Locomotive #17 eyed for restoration

Nick Seebruch
Locomotive #17 eyed for restoration
Locomotive #17 at the corner of Ninth and Brookdale Avenue. Notice the sign on the front side of the train asking people not to climb on the structure (Nick Seebruch/ Seaway News).

CORNWALL, Ontario – The Budget Committee heard a proposal to “stabilize” Cornwall’s Locomotive #17.

Located on the corner of Brookdale Avenue and Ninth Street, the train was owned by Cornwall Street Railway, the precursor to Cornwall Transit.

The locomotive was moved to its current location from in front of the Water Purification Plant in 2005 and in 2006, Cornwall City Council passed a by-law to give the locomotive a heritage designation.

At the budget meeting, the Committee heard about the state of disrepair that the locomotive is in.

“I was out at the locomotive and pieces of metal could just be pulled off,” said Bill de Wit, Municipal Works Division Manager. “Someone could get hurt.”

The Municipal Works Department was recommending that the Budget Committee approve $100, 000 to stabilize Locomotive #17 and prevent further degradation.

de Wit said that re-painting the locomotive was previously estimated to cost $60, 000, however, this current proposal would not cover painting, only maintenance of the structure of the train.

“There should be a poll to see if residents want to pay $100, 000 on that thing,” said Councillor Andre Rivette, previously calling the locomotive an “eyesore.”

However, because of the City by-law designating Locomotive #17 as a part of Cornwall’s heritage, Council has committed itself to maintaining the train. The by-law protecting the train could be repealed if two-thirds of Council were in favour of dropping their support for the train.

Councillor Elaine MacDonald raised the possibility of moving the train to Lamoureux Park, but de Wit recommended consulting with the Waterfront Committee first.

As it is now, there are signs on Locomotive #17 warning the public against climbing on it and de Wit foresees the possibility of fencing the train off.

In an open letter published in Seaway News Cornwall’s Little Historian Sara Lauzon made the case for saving the train. In her statement she outlined how so much of Cornwall’s history has already been let go.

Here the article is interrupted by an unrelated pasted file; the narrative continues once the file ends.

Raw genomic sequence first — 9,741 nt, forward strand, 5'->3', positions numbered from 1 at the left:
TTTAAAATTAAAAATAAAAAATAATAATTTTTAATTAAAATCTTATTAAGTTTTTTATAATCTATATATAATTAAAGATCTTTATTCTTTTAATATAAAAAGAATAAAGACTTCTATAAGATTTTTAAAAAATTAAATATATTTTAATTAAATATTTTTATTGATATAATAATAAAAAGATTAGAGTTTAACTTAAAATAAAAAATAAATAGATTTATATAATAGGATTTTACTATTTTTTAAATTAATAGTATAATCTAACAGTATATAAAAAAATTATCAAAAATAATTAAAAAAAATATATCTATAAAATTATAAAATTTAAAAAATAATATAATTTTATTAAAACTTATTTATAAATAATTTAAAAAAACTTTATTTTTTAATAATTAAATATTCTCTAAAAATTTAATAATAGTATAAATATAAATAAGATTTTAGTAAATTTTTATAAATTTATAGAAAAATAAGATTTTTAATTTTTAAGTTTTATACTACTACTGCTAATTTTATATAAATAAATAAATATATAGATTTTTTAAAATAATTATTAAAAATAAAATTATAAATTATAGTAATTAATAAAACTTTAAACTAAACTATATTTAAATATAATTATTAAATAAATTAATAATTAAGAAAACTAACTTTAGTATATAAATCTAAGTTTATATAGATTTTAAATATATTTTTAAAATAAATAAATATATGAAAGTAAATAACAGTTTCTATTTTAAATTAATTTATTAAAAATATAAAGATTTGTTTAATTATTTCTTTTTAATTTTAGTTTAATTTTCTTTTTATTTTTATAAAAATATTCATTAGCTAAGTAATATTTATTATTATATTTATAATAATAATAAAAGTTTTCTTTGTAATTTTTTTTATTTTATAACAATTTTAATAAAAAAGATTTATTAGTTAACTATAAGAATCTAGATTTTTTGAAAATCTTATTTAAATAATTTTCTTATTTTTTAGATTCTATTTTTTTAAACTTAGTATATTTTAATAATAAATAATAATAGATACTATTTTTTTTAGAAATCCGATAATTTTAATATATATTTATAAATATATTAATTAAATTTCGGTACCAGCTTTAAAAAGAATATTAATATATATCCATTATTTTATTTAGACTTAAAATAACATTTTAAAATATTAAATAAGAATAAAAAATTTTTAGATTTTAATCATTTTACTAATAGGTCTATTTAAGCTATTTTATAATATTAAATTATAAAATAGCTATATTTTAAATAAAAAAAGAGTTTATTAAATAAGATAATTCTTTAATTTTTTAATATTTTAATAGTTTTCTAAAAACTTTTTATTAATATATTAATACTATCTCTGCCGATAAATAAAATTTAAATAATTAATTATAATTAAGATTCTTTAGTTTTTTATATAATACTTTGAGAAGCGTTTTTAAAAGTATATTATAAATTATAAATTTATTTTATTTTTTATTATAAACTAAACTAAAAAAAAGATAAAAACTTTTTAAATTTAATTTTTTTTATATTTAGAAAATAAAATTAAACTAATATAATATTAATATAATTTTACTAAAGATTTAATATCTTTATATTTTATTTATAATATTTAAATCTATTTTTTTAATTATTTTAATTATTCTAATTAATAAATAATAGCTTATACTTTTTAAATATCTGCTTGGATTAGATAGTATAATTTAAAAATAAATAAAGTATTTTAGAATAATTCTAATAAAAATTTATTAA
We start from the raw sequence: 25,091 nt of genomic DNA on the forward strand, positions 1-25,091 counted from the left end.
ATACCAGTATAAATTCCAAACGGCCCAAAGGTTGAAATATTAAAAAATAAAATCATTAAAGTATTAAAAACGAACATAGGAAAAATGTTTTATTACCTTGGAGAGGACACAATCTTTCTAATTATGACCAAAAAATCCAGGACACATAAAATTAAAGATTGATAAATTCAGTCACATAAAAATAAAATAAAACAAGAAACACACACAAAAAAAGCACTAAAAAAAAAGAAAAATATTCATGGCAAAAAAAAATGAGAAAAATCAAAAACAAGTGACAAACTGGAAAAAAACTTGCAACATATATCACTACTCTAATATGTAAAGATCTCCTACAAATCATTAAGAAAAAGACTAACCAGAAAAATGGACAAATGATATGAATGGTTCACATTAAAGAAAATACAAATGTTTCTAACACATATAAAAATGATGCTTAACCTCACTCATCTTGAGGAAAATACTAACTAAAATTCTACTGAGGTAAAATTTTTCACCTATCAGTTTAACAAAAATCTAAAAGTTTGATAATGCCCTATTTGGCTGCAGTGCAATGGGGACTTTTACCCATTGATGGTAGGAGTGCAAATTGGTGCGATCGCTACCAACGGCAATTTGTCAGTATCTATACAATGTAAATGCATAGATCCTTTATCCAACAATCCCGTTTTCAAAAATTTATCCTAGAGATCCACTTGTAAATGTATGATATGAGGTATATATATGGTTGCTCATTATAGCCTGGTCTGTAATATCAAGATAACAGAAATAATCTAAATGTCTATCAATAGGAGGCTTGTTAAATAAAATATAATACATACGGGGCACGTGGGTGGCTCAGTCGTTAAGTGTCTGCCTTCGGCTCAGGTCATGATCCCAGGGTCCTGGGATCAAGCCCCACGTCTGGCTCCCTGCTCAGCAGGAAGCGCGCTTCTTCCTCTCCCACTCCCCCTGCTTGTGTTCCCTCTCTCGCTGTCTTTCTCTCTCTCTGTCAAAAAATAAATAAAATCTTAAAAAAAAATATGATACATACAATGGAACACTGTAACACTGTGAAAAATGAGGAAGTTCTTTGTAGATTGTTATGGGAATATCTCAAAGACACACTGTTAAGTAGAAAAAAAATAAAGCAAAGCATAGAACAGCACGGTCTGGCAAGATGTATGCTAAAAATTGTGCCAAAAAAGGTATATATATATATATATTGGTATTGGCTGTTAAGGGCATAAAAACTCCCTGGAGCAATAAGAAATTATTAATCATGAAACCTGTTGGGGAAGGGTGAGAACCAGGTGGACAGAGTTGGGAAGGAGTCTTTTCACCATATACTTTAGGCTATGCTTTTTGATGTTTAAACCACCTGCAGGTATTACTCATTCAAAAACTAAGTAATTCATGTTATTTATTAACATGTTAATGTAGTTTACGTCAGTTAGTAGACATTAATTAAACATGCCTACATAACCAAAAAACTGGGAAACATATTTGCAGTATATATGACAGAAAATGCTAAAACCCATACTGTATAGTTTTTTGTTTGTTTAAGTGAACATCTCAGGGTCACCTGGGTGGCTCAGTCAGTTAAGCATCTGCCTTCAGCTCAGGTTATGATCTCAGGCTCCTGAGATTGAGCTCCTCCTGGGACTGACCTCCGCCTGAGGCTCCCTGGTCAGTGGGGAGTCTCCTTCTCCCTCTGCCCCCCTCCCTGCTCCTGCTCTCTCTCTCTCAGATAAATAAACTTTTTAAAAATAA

“When I saw what the budget needed in order to repair the Locomotive (estimated around $100,000), I shook my head,” she wrote. “Some Councillors were unhappy with the number, but in the moment I read it, I said to myself, “If you don’t want heritage matters to be expensive, fix them as they become an issue, not decades after the fact.” I believe this situation needs to be viewed as an example. In my eyes, this Locomotive represents the exact issue Cornwall has faced for many years.”

“Cornwall has lost many of it’s heritage properties to fires and other unpredictable tragedies, but it has lost a lot of it’s properties to neglect, lack of care, and lack of vision” she continued. “I can list countless examples of properties I believe should still be standing in this city, but aren’t: Cornwall’s beautiful Post Office (at Pitt and Second), the Cornwallis Hotel, and many will argue that the Capitol Theatre could be on this list. When I see a piece of history like Locomotive #17 that has been sitting in the same area of town for the last twenty years, and learn that it may be used as scrap metal, my mind shifts to everything Cornwall has lost. We do not need to lose more historic properties or artifacts. We need to learn how to save them.”

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